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March 14, 2023 - 1:28pm

Read full article posted on viewpoint.com

Between the pandemic, supply chain challenges, and the passage of a long-awaited federal infrastructure bill, the past few years have been a roller coaster ride for the construction industry. While 2022 started off strong, there was a 33% year over year decline in the total contract value. That’s according to data Trimble gathered from more than a thousand construction ERP customers, primarily in the U.S.

“All of our data is aggregated and anonymized, so we avoid giving any insights or specifics to customers’ data,” says Anne Hunt, director of data and analytics at Trimble Viewpoint, who presented the findings in a recent webinar. “This data represents over 33% of the U.S. non-residential construction market, and it shows some really interesting insights and trends.”

Recently, Viewpoint's director of data and analytics, Anne Hunt, hosted a webinar taking a look back at a few key themes that contractors can learn. Watch the entire webinar here, and scroll for a breakdown of some of how 2022's trends are impacting 2023 forecasts.

2022 Trends in Construction: Interest Rate Hikes and Economic Uncertainty Drive Decline

Q1 and Q2 of 2022 started off strong, with a healthy surplus of new projects in the pipeline. Specialty contractors saw a 70% increase in new projects compared to Q4 of 2021, while general contractors saw a 14% increase and heavy highways and civil contractors saw a 10% increase during the same period.

“Projects were up initially, but that shifted by the end of the year,” says Hunt.

While the story varies based on vertical and location, the overarching trend in 2022 was a sharp drop in total dollars spent on new construction contracts in Q4.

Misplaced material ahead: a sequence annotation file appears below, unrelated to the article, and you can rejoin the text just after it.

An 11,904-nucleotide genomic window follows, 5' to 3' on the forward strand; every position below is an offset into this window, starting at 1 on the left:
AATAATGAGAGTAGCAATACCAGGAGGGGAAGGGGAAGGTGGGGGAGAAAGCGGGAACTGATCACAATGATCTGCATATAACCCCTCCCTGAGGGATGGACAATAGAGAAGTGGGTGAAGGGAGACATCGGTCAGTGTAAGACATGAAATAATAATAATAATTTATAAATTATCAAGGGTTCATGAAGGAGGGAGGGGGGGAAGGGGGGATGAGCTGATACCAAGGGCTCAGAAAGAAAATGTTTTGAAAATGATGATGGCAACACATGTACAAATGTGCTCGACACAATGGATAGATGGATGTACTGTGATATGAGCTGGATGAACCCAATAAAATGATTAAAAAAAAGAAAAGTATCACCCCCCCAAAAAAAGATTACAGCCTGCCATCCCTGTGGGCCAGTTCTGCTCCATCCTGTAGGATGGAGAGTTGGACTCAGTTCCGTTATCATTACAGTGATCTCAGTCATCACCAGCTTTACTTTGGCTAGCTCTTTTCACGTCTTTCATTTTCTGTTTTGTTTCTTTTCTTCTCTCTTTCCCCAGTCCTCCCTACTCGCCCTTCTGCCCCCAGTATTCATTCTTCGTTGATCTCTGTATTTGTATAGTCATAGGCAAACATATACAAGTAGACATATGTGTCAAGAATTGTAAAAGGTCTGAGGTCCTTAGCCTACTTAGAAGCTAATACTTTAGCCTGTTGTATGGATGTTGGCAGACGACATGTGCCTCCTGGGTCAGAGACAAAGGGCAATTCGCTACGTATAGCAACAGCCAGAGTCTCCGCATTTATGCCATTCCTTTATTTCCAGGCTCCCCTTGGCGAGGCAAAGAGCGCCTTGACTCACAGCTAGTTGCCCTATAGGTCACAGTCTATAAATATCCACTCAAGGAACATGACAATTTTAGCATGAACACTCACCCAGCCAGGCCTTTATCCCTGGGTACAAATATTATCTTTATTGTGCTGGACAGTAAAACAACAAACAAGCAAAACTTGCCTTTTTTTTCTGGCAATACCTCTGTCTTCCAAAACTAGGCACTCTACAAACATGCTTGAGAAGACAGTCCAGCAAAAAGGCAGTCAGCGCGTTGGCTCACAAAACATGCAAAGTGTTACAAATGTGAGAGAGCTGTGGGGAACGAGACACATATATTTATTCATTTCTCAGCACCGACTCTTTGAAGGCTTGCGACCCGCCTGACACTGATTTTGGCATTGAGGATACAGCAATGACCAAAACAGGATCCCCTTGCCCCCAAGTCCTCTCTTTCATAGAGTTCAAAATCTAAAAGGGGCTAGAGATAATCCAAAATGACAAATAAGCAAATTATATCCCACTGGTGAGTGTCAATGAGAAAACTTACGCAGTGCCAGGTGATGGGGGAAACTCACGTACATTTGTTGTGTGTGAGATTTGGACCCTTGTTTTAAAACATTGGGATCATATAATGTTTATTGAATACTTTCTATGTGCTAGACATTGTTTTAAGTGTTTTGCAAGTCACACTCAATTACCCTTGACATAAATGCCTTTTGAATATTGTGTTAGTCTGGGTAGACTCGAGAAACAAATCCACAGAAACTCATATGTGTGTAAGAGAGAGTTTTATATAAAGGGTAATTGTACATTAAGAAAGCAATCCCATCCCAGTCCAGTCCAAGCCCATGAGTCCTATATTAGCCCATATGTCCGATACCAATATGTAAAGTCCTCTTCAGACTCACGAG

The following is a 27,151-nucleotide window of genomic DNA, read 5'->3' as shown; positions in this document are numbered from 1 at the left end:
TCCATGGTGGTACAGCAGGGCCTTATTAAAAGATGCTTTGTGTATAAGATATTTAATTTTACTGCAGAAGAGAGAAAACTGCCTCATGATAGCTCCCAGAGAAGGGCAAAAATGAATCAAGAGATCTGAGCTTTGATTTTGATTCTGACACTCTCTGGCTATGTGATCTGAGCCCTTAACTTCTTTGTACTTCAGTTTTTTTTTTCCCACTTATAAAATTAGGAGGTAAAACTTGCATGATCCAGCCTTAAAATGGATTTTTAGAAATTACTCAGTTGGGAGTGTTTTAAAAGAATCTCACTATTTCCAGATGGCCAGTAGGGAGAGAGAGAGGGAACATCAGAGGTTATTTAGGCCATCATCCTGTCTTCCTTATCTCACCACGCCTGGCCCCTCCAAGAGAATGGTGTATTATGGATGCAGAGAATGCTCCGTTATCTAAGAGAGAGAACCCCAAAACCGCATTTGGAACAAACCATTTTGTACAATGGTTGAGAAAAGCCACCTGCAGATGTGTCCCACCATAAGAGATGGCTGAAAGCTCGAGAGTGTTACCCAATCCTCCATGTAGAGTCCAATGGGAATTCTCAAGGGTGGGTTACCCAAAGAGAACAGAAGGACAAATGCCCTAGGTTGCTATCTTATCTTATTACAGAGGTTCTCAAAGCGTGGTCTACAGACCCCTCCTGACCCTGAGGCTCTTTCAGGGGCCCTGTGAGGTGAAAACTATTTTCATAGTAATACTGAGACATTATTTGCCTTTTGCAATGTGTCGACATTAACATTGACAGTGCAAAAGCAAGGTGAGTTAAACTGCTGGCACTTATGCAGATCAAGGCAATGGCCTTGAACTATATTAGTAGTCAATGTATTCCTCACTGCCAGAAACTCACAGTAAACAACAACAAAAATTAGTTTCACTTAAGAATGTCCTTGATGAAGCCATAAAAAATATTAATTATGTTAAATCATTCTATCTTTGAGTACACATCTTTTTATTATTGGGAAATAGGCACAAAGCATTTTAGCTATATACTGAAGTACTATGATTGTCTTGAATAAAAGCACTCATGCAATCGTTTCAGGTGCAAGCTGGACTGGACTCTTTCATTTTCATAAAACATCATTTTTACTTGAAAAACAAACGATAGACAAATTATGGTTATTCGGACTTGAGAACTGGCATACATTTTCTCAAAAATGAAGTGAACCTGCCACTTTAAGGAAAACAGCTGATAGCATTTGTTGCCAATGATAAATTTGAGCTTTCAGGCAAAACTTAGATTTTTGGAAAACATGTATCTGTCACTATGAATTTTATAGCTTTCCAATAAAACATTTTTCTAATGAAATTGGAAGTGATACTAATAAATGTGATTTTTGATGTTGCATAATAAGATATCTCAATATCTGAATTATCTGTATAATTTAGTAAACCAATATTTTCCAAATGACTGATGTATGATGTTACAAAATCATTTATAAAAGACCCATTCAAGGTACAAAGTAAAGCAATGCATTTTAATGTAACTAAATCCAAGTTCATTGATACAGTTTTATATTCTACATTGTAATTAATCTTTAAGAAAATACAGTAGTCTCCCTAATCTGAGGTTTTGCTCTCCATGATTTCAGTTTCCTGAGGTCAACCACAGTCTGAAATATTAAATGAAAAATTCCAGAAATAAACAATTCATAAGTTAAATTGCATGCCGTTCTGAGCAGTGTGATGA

The decline corresponds to multiple hikes in interest rates, continued high cost of materials, and general economic uncertainty. Comparing 2022’s Q3 and Q4 with the same period in 2021, there was significant year over year decline across verticals, with the heavy highway category (roads and bridges) seeing the biggest dip. Project backlogs also declined across verticals during the second half of 2022.

Construction Labor Trends: Encouraging Growth

While the construction labor shortage is still top of mind for many contractors, the data reveals an encouraging trend: a 1% year over year increase in the number of people hired vs. the number of people terminated (including both voluntary and involuntary termination). 2022 began with strong growth, but hiring slowed at the end of the summer. Still, the vertical-specific increases are positive: specialty subcontractors saw a 3% increase in their labor force, while general contractors were up 0.5% and heavy highway 1%.

Regionally, the data reveals a geographical shift in the construction labor force. “You’ve seen on the news that a lot of people have moved from California into Texas, and we’re seeing that reflected in the construction market,” Hunt says. “There’s an increasing number of construction workers in Texas, Florida, and the Midwest. As more people flock to warmer states and friendlier tax environments, those construction trends will follow.”

Industry Insights: Construction Forecast 2023

Based on the 2022 data combined with industry insights from the American Institute of Architects (AIA), Dodge Construction Network, construction analytics professional Ed Zarenski, and others, what should you expect in 2023?

Short answer: modest growth in many categories, with nonresidential verticals faring the best.

The aggregated construction forecast predicts 6% growth in the nonresidential category in 2023 (compared with 9.1% in 2022), while industrial is expected to be up 9.9% (compared with 31% in 2022). “Some of the areas that are really growing are nonresidential—manufacturing, transportation, lodging, and highway infrastructure,” says Hunt. “Verticals such as single family residential, home improvement, power infrastructure, and offices are expected to be down and will be more challenging.”

Material Prices and Lead Time Forecast

Supply chain problems and fluctuating materials costs have been common over the past few years. What changes can you expect in 2023?

Plumbing, wood-based building materials, roofing, and architectural interiors are all projected to maintain stable prices with diminishing lead times over the next 6–12 months. However, HVAC and electrical are expected to rise 15% over the next year, with lead times predicted to increase from already significant current numbers.

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